[12:42] Ross: That is exactly what I'm saying.
[12:46] Matt: So, let's switch gears a little bit. You do a lot of writing, and I follow you very closely, and there's a couple of things I enjoy about your writing, but the one thing I love is that you do long-form writing, which is very rare these days. Most people, they write a blog, it's 800, maybe 1500 words, and that's long, 1500. Your writing is much longer than that, and I appreciate that, because you take the time to really go extremely deep into a topic. In fact, I would say that most of the time when you cover a topic, you cover it exhaustively, which is awesome. Sometimes, I read the whole thing. Sometimes, but you did one a couple months ago on, well, I call it the SIM one, but you said it wasn't just about SIM. It was about data and whatnot. That was great. So, listeners, if you want an exhaustive coverage of that market, go read what Ross wrote on it, but recently, you wrote an article talking about an extremely hot topic in cyber, and that is the “talent shortage,” and interestingly, you refer to that as a qualitative issue. So, first of all, I would love to hear what do you mean by qualitative? How is it a qualitative issue? And then maybe we can go off from there.
[14:05] Ross: Yeah, I would definitely love to talk about it. Before we do, let's first try to define the problem of talent shortage. I would like to share my perspective on it, simply because I feel like, unless we do it, we may be talking about very different angles, or potentially even very different problems. So, I look at this statement that it is incredibly hard to find an entry-level job in cybersecurity, and almost everybody this day in the industry, talks about the fact, just how hard and how much effort people have to put in, how many hoops they have to jump through, how much “gatekeeping” there is in the industry, and I empathize with people who have to go through all of those challenges. That said, again, haven't seen how different industries operate. I must say that it is difficult to find an entry-level job in the technology space, whether we are talking about software engineering, whether we are talking about QA, whether we are talking about design, user experience, user interaction, whether we are talking about data, data engineering, data analytics. Regardless of which field you take, it is hard to find that entry-level job, and I remember when I was looking for a product job, same story.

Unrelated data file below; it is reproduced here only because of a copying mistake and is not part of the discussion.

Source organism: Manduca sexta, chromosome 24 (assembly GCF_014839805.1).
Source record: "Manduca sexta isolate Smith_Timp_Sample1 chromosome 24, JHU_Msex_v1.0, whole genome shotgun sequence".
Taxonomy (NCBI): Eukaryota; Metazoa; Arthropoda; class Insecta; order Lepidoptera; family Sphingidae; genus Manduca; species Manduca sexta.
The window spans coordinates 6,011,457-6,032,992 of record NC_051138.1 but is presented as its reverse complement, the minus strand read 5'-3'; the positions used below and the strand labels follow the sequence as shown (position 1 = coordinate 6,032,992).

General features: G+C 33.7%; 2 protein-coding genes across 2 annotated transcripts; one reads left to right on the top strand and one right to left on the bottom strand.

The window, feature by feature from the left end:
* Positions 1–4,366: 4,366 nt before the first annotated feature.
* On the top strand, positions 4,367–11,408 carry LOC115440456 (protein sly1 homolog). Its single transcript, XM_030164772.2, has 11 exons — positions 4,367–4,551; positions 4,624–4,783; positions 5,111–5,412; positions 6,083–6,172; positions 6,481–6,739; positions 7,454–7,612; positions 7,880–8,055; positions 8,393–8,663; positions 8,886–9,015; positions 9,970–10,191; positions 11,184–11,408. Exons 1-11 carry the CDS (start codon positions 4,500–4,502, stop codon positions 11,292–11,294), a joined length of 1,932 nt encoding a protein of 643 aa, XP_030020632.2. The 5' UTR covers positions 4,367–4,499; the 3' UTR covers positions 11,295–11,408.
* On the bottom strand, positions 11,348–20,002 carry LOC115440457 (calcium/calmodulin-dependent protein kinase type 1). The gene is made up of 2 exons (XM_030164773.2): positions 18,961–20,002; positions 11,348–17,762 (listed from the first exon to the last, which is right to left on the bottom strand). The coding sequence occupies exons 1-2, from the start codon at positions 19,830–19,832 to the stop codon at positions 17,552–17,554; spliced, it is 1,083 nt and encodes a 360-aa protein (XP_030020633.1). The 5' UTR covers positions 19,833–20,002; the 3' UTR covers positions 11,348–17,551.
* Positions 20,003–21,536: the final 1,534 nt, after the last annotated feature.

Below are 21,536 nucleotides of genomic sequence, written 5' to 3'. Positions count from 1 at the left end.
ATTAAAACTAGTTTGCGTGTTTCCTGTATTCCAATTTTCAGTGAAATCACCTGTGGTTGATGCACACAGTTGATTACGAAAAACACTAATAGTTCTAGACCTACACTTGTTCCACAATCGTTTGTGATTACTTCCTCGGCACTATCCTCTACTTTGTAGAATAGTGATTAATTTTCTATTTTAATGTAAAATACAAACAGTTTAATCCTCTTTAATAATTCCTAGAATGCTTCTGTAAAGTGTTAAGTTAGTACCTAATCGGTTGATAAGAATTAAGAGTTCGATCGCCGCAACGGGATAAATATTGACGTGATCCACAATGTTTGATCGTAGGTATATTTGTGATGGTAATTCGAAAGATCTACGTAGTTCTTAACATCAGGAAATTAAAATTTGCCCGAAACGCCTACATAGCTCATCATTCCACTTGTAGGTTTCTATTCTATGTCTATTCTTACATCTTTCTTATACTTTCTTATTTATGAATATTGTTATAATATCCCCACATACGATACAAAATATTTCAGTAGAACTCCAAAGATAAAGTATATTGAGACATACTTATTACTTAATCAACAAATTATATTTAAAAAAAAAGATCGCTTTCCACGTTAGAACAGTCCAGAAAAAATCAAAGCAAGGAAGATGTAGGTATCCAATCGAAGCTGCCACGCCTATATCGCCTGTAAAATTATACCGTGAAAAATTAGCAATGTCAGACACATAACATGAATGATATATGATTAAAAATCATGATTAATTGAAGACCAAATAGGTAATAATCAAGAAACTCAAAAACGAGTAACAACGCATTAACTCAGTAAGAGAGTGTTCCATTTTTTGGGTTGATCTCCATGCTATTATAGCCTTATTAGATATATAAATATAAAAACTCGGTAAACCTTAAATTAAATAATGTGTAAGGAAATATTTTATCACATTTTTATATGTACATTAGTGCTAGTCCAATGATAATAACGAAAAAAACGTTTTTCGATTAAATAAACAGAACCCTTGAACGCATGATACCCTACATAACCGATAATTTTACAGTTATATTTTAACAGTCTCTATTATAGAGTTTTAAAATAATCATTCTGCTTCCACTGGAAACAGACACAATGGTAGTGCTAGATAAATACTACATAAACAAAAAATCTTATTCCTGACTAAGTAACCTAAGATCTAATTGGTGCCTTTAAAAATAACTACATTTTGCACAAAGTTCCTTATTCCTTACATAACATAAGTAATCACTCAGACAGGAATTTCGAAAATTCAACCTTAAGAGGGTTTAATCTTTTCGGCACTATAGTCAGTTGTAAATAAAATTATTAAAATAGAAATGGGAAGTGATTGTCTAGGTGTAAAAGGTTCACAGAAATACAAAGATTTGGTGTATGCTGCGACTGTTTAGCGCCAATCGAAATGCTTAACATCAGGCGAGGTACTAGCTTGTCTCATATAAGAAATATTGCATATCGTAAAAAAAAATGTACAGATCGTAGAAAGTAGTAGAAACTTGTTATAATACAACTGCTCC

It is incredibly hard to get into product, and in my view, there are three reasons why that is the case. One, is the cost. So, training new people takes time of the senior employees, and thus, it ends up costing quite a bit to get the new new person on board, to provide them with the level of of expertise and skills and experience they need to be able to do their job well, and that's the time that, realistically speaking, could be spent on delivering value and building or doing something useful and generating revenue for the company in other areas. The other reason why I think that is the case is the cost of mistakes. See, if an inexperienced person assembling a stool, or any other piece of furniture, makes a mistake, what could be the worst outcome? Well, what could it look like? Well, a customer may get a low-quality product, they're probably going to file a claim, and in an absolutely extreme case, they might sit on the stool, and end up falling, breaking their neck, and suing the company for damages.
So, all of the things that are possible, but fundamentally, in fields like cybersecurity, when a person makes a mistake, that could cost a company a month of their revenue, or longer, or shorter, depending on the size of the mistake and how somebody else chooses to exploit it. In product management, very similar story. You could have a product leader making strategic decisions that seemingly make sense in certain circumstances, only to see the company go out of business two or three years later. We've seen that happen with Blackberry, and amazing product. Where is it now? It's gone, and I think companies like Blackberry, and companies similar to BlackBerry, have had the best talent they could find. It's just that the accumulation of mistakes and the inability to see the bigger picture have led them where they are today.